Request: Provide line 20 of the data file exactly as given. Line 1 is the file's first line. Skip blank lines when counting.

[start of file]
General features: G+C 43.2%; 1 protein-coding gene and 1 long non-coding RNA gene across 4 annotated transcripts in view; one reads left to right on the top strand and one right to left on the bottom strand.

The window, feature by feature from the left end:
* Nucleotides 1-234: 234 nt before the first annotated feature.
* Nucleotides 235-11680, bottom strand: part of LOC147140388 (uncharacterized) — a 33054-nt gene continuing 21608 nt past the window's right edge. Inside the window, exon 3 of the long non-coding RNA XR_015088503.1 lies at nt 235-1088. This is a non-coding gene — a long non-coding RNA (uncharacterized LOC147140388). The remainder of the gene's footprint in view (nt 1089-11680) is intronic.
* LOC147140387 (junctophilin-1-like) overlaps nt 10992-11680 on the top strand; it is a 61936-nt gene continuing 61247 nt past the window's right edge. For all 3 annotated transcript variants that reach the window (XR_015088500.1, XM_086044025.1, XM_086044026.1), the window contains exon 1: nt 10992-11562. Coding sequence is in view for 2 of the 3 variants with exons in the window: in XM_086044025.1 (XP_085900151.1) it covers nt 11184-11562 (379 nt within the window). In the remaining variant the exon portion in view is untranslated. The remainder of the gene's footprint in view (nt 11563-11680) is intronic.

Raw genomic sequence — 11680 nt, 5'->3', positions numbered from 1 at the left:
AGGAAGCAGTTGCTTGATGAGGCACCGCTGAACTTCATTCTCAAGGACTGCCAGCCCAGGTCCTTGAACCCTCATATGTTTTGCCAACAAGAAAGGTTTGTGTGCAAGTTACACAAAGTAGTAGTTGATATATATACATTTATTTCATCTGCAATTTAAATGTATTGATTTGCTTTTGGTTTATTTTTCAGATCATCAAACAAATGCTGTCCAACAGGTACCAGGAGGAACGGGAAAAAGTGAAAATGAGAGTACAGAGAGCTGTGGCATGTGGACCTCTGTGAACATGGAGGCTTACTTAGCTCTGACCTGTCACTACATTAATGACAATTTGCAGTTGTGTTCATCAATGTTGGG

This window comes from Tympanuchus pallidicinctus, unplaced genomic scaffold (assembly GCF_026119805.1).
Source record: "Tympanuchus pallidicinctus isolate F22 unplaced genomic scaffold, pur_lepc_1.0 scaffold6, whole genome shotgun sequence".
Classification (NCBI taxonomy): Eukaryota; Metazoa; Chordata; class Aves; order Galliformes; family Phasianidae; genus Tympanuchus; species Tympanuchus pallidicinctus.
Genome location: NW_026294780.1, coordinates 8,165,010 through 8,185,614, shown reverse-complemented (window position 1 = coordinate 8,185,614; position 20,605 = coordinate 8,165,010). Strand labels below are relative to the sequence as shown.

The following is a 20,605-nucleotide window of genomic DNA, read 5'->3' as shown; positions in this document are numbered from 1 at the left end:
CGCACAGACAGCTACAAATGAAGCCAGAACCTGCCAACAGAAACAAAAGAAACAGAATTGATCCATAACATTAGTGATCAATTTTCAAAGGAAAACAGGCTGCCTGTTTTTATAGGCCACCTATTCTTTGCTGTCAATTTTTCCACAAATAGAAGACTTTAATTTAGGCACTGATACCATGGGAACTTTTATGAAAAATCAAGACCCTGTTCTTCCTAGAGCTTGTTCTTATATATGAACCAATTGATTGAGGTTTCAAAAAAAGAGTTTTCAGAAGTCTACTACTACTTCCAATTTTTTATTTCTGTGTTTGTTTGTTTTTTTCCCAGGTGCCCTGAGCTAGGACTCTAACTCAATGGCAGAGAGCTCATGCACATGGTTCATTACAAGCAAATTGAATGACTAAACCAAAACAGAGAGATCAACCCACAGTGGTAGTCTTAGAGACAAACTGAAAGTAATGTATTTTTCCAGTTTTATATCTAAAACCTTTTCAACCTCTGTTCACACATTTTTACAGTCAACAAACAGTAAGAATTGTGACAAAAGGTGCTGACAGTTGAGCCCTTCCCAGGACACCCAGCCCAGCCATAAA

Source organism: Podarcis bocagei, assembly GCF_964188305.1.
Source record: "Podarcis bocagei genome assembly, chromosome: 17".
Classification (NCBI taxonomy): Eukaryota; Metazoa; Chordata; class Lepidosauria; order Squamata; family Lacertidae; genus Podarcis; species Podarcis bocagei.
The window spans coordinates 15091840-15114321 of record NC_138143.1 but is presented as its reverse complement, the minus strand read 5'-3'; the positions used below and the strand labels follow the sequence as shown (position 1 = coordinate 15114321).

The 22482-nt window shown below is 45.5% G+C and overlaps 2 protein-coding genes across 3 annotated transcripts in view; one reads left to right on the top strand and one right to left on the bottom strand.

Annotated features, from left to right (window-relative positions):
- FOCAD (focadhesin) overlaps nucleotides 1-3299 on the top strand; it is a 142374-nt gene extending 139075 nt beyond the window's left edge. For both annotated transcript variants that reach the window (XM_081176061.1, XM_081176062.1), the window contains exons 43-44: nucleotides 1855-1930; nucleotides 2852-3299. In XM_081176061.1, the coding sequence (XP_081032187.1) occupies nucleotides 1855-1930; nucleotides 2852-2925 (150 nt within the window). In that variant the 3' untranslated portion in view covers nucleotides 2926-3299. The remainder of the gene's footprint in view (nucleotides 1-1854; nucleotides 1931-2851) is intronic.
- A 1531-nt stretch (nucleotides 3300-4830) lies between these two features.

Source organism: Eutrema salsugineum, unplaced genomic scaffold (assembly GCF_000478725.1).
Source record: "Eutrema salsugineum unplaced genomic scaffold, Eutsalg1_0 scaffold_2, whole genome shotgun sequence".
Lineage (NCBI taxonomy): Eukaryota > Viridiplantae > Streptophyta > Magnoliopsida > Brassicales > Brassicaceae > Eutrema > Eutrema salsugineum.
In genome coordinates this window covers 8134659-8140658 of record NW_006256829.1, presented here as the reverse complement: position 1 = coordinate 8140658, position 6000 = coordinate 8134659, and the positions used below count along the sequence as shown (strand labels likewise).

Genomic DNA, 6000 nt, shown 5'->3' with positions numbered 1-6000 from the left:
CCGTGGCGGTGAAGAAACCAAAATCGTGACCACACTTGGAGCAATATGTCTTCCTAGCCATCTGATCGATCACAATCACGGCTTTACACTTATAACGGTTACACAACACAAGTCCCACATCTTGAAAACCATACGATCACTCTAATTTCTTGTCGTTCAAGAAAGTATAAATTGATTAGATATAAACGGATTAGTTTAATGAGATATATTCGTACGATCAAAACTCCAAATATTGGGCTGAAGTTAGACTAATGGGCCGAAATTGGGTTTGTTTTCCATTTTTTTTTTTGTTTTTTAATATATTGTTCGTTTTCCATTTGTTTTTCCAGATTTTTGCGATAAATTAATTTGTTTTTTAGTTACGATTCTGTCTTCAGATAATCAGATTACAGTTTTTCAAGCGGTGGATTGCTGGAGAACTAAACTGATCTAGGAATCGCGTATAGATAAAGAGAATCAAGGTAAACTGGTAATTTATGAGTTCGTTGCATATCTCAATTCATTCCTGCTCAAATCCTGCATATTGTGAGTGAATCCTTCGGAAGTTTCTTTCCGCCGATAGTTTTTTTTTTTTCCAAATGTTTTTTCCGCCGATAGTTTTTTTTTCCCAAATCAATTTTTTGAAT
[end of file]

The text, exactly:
- FOCAD (focadhesin) overlaps nucleotides 1-3299 on the top strand; it is a 142374-nt gene extending 139075 nt beyond the window's left edge. For both annotated transcript variants that reach the window (XM_081176061.1, XM_081176062.1), the window contains exons 43-44: nucleotides 1855-1930; nucleotides 2852-3299. In XM_081176061.1, the coding sequence (XP_081032187.1) occupies nucleotides 1855-1930; nucleotides 2852-2925 (150 nt within the window). In that variant the 3' untranslated portion in view covers nucleotides 2926-3299. The remainder of the gene's footprint in view (nucleotides 1-1854; nucleotides 1931-2851) is intronic.